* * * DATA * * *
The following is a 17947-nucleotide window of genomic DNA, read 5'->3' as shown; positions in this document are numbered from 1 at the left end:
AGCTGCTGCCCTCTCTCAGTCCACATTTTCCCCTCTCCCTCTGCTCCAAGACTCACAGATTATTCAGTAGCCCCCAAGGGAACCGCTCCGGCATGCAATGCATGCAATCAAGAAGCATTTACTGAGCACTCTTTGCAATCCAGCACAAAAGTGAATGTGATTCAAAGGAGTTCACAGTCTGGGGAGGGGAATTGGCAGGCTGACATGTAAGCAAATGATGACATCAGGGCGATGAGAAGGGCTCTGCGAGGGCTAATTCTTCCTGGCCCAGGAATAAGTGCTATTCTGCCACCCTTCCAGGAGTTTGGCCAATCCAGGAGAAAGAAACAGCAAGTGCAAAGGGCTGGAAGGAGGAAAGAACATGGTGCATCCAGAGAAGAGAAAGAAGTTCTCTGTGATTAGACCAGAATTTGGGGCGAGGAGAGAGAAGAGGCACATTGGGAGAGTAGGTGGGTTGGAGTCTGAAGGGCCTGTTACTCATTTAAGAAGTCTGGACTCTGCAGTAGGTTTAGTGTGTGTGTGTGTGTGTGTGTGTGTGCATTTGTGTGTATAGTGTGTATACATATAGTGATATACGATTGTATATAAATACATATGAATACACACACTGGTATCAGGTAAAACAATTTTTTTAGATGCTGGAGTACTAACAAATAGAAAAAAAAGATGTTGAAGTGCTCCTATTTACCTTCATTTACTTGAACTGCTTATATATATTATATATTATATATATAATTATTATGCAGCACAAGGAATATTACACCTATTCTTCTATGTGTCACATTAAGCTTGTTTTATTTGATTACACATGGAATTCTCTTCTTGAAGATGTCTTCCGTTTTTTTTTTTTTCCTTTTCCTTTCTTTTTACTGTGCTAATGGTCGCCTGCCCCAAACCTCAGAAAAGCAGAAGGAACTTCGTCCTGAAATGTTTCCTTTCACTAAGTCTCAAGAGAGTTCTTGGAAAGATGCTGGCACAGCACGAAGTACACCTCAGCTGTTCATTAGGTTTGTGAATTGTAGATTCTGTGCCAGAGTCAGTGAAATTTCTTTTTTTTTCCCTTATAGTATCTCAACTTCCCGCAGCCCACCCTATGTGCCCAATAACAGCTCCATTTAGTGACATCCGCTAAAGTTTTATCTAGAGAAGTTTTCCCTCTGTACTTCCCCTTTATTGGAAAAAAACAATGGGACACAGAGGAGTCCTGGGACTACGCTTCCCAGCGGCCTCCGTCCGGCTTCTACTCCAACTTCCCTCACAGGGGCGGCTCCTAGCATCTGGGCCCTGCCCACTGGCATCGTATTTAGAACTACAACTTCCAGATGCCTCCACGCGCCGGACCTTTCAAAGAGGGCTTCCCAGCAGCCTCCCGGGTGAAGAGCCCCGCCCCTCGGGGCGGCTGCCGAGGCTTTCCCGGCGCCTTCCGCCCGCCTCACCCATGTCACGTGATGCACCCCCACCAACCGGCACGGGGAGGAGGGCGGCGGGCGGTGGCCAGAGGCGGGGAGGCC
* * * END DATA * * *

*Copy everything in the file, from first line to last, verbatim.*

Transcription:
The following is a 17947-nucleotide window of genomic DNA, read 5'->3' as shown; positions in this document are numbered from 1 at the left end:
AGCTGCTGCCCTCTCTCAGTCCACATTTTCCCCTCTCCCTCTGCTCCAAGACTCACAGATTATTCAGTAGCCCCCAAGGGAACCGCTCCGGCATGCAATGCATGCAATCAAGAAGCATTTACTGAGCACTCTTTGCAATCCAGCACAAAAGTGAATGTGATTCAAAGGAGTTCACAGTCTGGGGAGGGGAATTGGCAGGCTGACATGTAAGCAAATGATGACATCAGGGCGATGAGAAGGGCTCTGCGAGGGCTAATTCTTCCTGGCCCAGGAATAAGTGCTATTCTGCCACCCTTCCAGGAGTTTGGCCAATCCAGGAGAAAGAAACAGCAAGTGCAAAGGGCTGGAAGGAGGAAAGAACATGGTGCATCCAGAGAAGAGAAAGAAGTTCTCTGTGATTAGACCAGAATTTGGGGCGAGGAGAGAGAAGAGGCACATTGGGAGAGTAGGTGGGTTGGAGTCTGAAGGGCCTGTTACTCATTTAAGAAGTCTGGACTCTGCAGTAGGTTTAGTGTGTGTGTGTGTGTGTGTGTGTGTGCATTTGTGTGTATAGTGTGTATACATATAGTGATATACGATTGTATATAAATACATATGAATACACACACTGGTATCAGGTAAAACAATTTTTTTAGATGCTGGAGTACTAACAAATAGAAAAAAAAGATGTTGAAGTGCTCCTATTTACCTTCATTTACTTGAACTGCTTATATATATTATATATTATATATATAATTATTATGCAGCACAAGGAATATTACACCTATTCTTCTATGTGTCACATTAAGCTTGTTTTATTTGATTACACATGGAATTCTCTTCTTGAAGATGTCTTCCGTTTTTTTTTTTTTCCTTTTCCTTTCTTTTTACTGTGCTAATGGTCGCCTGCCCCAAACCTCAGAAAAGCAGAAGGAACTTCGTCCTGAAATGTTTCCTTTCACTAAGTCTCAAGAGAGTTCTTGGAAAGATGCTGGCACAGCACGAAGTACACCTCAGCTGTTCATTAGGTTTGTGAATTGTAGATTCTGTGCCAGAGTCAGTGAAATTTCTTTTTTTTTCCCTTATAGTATCTCAACTTCCCGCAGCCCACCCTATGTGCCCAATAACAGCTCCATTTAGTGACATCCGCTAAAGTTTTATCTAGAGAAGTTTTCCCTCTGTACTTCCCCTTTATTGGAAAAAAACAATGGGACACAGAGGAGTCCTGGGACTACGCTTCCCAGCGGCCTCCGTCCGGCTTCTACTCCAACTTCCCTCACAGGGGCGGCTCCTAGCATCTGGGCCCTGCCCACTGGCATCGTATTTAGAACTACAACTTCCAGATGCCTCCACGCGCCGGACCTTTCAAAGAGGGCTTCCCAGCAGCCTCCCGGGTGAAGAGCCCCGCCCCTCGGGGCGGCTGCCGAGGCTTTCCCGGCGCCTTCCGCCCGCCTCACCCATGTCACGTGATGCACCCCCACCAACCGGCACGGGGAGGAGGGCGGCGGGCGGTGGCCAGAGGCGGGGAGGCC